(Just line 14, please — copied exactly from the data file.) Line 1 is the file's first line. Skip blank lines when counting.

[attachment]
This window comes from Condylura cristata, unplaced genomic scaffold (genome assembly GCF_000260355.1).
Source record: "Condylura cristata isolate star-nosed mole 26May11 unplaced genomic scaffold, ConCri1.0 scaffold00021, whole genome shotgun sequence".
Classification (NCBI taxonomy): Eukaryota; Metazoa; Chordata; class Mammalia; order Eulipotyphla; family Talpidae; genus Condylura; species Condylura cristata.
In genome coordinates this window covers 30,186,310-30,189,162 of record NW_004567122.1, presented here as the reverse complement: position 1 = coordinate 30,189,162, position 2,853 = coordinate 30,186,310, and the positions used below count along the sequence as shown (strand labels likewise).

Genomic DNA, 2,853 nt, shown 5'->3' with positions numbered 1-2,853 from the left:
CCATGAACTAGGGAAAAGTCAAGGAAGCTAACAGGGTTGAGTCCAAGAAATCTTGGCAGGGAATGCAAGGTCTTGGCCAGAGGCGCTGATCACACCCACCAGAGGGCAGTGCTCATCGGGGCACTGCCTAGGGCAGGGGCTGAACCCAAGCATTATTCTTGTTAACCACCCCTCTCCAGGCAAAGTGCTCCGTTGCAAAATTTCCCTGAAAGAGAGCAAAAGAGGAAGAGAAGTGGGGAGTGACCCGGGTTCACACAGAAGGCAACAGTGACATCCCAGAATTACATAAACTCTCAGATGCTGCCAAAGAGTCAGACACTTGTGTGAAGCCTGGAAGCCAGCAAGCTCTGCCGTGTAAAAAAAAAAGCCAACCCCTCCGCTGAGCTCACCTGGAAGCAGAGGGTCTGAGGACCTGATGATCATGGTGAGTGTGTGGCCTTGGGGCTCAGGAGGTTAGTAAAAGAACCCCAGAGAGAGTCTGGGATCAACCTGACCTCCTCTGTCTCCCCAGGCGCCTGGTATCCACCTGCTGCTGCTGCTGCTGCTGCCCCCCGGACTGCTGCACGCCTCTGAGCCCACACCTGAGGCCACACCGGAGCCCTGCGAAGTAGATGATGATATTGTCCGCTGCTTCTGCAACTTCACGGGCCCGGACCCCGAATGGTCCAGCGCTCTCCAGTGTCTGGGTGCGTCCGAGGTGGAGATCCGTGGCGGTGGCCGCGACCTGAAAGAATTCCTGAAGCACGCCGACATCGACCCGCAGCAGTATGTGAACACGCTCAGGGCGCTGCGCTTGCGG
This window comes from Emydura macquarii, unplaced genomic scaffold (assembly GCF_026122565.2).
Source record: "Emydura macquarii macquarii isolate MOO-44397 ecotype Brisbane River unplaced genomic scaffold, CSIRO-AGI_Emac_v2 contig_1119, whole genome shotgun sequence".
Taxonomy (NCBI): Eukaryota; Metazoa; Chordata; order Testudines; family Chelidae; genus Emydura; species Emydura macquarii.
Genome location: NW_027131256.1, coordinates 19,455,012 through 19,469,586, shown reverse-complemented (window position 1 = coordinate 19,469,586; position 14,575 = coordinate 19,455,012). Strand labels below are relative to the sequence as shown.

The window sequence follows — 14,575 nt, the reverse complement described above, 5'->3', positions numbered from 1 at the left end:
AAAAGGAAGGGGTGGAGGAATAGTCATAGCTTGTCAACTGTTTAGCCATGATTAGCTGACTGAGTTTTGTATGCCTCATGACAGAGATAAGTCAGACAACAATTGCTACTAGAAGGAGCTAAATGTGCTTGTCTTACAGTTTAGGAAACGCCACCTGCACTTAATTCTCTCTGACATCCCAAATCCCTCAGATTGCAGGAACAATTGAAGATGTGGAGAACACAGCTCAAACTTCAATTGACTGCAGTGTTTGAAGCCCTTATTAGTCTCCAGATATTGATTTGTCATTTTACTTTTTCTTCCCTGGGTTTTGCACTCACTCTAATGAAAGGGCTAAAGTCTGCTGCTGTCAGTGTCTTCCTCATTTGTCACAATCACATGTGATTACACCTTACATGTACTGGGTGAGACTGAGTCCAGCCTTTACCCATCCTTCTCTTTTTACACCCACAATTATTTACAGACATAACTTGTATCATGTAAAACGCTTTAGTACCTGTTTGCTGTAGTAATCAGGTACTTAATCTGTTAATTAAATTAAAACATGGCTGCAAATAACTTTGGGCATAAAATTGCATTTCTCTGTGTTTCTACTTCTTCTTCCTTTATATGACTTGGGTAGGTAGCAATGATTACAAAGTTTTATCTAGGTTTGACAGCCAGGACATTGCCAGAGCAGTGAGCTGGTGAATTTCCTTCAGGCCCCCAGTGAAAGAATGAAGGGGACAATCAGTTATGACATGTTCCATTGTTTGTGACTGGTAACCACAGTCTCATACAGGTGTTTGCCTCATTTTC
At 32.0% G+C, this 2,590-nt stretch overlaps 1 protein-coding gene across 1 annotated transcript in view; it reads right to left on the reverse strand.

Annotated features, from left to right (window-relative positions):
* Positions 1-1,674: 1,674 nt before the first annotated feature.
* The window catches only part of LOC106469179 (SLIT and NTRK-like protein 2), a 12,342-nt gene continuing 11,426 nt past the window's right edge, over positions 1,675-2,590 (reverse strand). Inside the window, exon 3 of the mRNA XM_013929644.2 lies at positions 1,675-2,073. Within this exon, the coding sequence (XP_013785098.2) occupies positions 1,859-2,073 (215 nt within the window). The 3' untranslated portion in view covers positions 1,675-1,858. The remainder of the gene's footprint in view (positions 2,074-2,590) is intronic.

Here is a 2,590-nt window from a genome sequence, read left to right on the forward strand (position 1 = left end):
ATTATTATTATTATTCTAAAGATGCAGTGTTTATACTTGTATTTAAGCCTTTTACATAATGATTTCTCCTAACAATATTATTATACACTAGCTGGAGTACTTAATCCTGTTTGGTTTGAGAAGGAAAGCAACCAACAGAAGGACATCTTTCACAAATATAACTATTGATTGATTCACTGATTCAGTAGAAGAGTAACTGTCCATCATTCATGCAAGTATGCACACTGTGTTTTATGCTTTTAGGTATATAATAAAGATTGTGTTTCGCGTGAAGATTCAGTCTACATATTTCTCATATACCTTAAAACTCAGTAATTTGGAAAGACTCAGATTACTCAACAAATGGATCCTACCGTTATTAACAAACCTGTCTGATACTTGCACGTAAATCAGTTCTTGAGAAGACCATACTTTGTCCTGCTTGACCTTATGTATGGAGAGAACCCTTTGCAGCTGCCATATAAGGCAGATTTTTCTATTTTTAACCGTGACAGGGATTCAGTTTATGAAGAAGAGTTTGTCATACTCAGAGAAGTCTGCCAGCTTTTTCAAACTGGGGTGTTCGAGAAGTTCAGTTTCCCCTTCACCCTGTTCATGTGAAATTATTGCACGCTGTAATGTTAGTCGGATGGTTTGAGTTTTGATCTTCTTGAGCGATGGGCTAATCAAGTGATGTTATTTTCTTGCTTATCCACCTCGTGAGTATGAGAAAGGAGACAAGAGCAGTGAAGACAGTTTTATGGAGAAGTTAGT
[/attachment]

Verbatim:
Annotated features, from left to right (window-relative positions):